One of the first competitive activities pet dog owners took up with enthusiasm some 70 odd years ago was ‘Competitive Obedience’. It was an opportunity for like-minded enthusiasts to get together and train their dogs in a series of set exercises and be judged at just how well the dogs executed them. The exercises themselves have changed little over the years; but the techniques to train them most certainly have.
The originators of the Kennel Club tests knew what they were about. The jargon and science we use today might not have been there, and our modern day understanding of the concept of ‘obedience’ has changed, but throughout the tests the dog is being trained for all the skills we want today. Impulse control, reliable responses to cues, being able to focus whilst being aroused and excited. Ability to become calm at the drop of a hat. Scentwork. Sharing and giving up articles willingly and happily. Independence and confidence in responding to cues at a distance from the handler. Being attentive to the handler. A willingness to work as a cooperative team and choosing to be with the handler. The first real test for any new competitor is usually finding a way to motivate the dog to want to stay in the ring! There are so many important lifeskills a dog acquires; so many training skills a handler has to learn to succeed.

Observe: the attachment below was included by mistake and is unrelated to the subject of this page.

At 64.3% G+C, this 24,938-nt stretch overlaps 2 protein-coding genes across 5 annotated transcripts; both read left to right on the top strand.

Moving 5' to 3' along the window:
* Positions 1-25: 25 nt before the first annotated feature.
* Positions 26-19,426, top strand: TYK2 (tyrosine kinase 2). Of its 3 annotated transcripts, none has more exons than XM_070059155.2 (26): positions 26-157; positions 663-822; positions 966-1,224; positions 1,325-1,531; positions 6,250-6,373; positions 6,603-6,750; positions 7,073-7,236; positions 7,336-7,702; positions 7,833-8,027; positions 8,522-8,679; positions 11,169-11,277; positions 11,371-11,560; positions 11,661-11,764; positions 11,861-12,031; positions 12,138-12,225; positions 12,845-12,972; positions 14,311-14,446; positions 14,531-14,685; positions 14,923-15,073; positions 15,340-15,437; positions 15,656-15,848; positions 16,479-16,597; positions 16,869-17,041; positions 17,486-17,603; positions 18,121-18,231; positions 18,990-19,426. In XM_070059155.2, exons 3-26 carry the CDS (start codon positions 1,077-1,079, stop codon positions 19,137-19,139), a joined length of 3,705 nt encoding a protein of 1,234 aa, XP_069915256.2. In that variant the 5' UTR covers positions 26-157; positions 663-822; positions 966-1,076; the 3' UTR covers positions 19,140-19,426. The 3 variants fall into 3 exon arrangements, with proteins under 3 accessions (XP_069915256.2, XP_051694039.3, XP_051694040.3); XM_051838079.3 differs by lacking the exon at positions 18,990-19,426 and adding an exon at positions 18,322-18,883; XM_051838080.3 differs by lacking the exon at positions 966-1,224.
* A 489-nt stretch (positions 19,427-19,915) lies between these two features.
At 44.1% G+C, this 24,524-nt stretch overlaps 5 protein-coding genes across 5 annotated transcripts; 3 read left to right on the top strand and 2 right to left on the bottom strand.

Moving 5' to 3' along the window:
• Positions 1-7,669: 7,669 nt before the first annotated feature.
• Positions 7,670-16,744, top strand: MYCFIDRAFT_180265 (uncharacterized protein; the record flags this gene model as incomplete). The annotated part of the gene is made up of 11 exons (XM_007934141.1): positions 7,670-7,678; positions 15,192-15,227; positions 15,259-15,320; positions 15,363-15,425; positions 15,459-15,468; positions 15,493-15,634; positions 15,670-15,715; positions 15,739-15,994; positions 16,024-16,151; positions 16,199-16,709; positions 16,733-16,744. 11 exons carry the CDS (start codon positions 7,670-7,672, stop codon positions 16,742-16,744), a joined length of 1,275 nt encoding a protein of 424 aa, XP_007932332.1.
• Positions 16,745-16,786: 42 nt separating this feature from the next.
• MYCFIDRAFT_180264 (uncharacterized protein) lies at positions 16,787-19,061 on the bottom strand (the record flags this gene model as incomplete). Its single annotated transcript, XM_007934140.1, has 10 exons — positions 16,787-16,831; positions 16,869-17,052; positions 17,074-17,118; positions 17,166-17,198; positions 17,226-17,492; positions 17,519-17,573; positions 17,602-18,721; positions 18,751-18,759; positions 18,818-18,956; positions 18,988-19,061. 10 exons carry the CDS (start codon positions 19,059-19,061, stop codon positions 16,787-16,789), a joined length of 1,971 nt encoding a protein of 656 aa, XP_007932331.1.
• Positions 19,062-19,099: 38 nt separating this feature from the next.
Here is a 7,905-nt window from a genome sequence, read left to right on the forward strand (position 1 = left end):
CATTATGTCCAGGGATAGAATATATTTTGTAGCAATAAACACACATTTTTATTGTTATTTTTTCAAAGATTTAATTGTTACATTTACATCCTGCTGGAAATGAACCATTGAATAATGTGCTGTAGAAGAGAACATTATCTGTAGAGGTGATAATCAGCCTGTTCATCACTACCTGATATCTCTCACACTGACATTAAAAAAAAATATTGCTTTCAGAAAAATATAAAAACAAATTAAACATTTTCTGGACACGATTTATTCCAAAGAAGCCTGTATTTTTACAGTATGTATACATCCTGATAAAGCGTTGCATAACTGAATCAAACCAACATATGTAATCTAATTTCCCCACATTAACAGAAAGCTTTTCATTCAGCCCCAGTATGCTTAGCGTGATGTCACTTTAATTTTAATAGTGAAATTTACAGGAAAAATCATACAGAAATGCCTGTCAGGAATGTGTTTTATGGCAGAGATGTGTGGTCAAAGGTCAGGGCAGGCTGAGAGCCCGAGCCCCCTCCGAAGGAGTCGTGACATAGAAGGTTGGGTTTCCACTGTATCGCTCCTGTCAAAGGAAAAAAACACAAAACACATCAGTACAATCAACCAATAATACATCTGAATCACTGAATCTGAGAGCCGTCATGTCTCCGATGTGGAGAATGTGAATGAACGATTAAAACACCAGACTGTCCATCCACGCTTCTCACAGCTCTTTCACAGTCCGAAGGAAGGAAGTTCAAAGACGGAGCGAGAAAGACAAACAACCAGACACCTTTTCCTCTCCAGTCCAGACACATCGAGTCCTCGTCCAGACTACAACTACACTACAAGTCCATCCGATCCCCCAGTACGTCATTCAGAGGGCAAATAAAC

Nowhere is the change for more positive, motivational techniques reflected than in the Obedience shows run by the British Competitive Obedience Society. The emphasis in the rules and tests is on the dog showing enthusiasm; wanting to join in with the handler in what are, by and large exercises of little immediate practical value. They have borrowed the best of the Kennel Club tests and given them a positive twist.
So it is excellent news that BCOS already has their first post-covid show planned. Look out for it – if the idea of dogs being ‘obedient’ has put you off ‘Obedience’, then think again. Competitive Obedience (capital C; capital O) is for the dogs, as well as the humans.